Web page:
Julie C. Dao’s Rise of the Empress duology is an East Asian-inspired fantasy retelling of Snow White. Working within the framework of this familiar story—one originally focused on the perils of vanity and the virtues of devoted housework—Dao turns the old tale into something new by instead exploring destiny, personal choices, and responsibility. Destiny sets the stage for both novels: Xifeng is obsessed with the destiny her aunt Guma foretold in the cards, while Jade is aware that she’s destined to become Empress because of her birth and, despite her reluctance, chooses to fulfill her responsibilities. Both Xifeng and Jade face decisions at crossroads that can lead towards or away from the destinies they’re told of so repeatedly, and both end up on the path to fulfill them.
These destinies define who they will become: Xifeng evolves into Snow White’s Evil Queen, even as Jade chooses to fulfill her role as the eponymous princess and heroine of good. In this duology, though, it’s not a person’s decisions that determine whether they’re good or evil, but the values that guide those decisions in the first place.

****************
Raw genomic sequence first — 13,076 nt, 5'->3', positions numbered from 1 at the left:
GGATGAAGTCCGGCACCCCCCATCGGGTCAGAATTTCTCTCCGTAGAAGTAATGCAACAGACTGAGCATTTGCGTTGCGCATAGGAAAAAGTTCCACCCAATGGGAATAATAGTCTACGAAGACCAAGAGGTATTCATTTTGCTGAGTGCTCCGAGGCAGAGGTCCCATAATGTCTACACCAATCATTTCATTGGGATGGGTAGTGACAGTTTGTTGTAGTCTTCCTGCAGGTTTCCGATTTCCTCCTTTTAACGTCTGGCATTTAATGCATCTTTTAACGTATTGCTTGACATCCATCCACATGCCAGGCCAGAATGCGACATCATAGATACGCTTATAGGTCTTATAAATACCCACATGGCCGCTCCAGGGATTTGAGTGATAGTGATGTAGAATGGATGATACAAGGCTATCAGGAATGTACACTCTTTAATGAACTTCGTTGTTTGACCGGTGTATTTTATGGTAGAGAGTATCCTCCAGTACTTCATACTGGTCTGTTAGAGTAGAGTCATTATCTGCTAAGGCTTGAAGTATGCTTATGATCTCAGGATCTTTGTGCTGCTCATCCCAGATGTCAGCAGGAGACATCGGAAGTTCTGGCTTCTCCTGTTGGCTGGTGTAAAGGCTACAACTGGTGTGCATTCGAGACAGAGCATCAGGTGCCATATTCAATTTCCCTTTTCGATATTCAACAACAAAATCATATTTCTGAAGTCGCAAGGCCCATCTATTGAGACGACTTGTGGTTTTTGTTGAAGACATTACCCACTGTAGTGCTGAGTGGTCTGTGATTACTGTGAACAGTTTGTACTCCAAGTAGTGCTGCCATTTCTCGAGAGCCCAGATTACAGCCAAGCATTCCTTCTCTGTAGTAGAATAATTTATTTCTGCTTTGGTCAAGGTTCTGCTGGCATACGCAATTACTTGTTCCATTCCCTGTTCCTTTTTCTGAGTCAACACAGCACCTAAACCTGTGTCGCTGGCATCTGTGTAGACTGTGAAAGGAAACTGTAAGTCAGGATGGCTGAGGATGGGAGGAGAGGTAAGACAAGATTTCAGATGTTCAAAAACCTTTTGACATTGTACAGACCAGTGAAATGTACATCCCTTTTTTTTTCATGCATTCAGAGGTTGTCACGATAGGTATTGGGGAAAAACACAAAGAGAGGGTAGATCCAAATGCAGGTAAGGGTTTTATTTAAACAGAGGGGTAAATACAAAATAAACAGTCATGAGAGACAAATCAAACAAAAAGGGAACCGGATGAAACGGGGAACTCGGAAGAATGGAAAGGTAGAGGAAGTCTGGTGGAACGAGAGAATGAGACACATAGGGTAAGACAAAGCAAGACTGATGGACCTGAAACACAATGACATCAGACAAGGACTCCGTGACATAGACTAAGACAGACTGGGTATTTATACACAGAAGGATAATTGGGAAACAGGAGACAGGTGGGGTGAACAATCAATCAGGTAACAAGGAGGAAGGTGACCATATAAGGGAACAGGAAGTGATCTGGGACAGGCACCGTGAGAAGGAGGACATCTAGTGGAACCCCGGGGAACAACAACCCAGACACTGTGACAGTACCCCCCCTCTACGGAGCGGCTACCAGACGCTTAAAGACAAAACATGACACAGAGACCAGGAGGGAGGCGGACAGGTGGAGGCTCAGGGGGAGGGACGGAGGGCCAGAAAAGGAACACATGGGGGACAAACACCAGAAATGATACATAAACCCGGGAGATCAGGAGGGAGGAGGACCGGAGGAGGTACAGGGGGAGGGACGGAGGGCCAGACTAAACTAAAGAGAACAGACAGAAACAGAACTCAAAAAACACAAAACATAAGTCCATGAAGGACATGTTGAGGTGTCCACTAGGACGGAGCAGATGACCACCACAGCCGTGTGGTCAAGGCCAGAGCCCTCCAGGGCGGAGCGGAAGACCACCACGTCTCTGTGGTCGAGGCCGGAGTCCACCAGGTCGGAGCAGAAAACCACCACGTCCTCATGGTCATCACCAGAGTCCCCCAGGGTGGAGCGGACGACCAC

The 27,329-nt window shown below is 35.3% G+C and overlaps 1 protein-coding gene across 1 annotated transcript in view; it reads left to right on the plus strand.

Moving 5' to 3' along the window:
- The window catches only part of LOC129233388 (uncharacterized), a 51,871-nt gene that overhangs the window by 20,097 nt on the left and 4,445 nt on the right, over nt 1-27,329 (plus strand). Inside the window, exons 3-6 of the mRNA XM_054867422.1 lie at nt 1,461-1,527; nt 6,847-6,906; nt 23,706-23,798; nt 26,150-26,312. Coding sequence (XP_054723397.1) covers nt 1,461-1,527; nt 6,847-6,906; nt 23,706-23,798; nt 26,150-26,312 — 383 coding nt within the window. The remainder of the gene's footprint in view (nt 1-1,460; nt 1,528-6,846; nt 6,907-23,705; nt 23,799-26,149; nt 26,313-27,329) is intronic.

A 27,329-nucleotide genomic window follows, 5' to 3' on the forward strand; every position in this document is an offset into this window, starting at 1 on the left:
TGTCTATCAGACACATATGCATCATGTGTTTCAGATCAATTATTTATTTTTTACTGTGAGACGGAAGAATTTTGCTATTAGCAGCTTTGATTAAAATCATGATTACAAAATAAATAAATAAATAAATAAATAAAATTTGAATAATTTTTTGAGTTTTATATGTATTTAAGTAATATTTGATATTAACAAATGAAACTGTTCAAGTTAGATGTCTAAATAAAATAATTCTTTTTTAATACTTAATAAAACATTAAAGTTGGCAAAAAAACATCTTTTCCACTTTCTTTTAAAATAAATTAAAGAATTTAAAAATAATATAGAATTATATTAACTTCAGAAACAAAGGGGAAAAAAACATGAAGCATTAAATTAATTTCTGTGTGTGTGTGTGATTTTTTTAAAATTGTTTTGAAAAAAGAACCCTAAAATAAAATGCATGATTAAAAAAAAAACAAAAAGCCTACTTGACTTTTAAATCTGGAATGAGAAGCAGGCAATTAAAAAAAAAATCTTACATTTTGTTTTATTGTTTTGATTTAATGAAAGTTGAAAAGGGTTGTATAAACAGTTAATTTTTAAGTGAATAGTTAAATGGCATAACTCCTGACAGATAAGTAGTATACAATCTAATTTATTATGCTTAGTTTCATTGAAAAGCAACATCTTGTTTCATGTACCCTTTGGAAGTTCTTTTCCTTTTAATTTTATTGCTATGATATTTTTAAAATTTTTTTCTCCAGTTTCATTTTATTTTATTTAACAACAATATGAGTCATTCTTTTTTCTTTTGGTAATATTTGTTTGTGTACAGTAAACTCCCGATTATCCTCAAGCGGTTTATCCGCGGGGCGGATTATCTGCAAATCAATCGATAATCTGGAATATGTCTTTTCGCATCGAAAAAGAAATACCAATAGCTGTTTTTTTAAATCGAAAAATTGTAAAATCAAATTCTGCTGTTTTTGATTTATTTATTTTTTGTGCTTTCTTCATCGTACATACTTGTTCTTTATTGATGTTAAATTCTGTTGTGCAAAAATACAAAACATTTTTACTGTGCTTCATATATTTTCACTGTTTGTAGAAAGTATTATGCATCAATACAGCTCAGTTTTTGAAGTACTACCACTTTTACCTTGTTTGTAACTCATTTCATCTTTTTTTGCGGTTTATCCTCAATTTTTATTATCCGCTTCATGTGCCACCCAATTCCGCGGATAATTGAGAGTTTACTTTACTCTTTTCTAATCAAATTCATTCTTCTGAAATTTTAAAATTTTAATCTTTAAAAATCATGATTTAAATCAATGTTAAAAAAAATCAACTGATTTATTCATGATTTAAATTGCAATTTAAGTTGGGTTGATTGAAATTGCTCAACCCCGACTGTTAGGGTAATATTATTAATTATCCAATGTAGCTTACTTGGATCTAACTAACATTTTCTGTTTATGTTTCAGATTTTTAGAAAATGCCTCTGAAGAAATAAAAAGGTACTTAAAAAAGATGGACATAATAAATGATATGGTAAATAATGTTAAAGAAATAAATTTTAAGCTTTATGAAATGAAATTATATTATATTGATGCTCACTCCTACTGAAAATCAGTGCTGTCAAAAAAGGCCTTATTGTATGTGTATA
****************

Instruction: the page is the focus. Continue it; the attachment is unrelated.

Much of Forest of a Thousand Lanterns paints Xifeng as a sympathetic, even pitiable character. Despite—and in some ways because of—her remarkable beauty, Xifeng’s life is filled with people she can’t trust: women gossip jealously about her behind her back, and men want to own her because of her looks. Even Wei, the boy she purports to love, seems to want to possess and restrict her, which disturbs her even as she tries to define how she feels for him. Xifeng struggles to navigate the court upon her arrival, surrounded by women she believes are unfriendly, even vicious, out of jealousy of her beauty. In the end, she chooses to pursue the Emperor—because if she must be possessed, why should it not be by the most powerful man in Feng Lu instead of a poor soldier?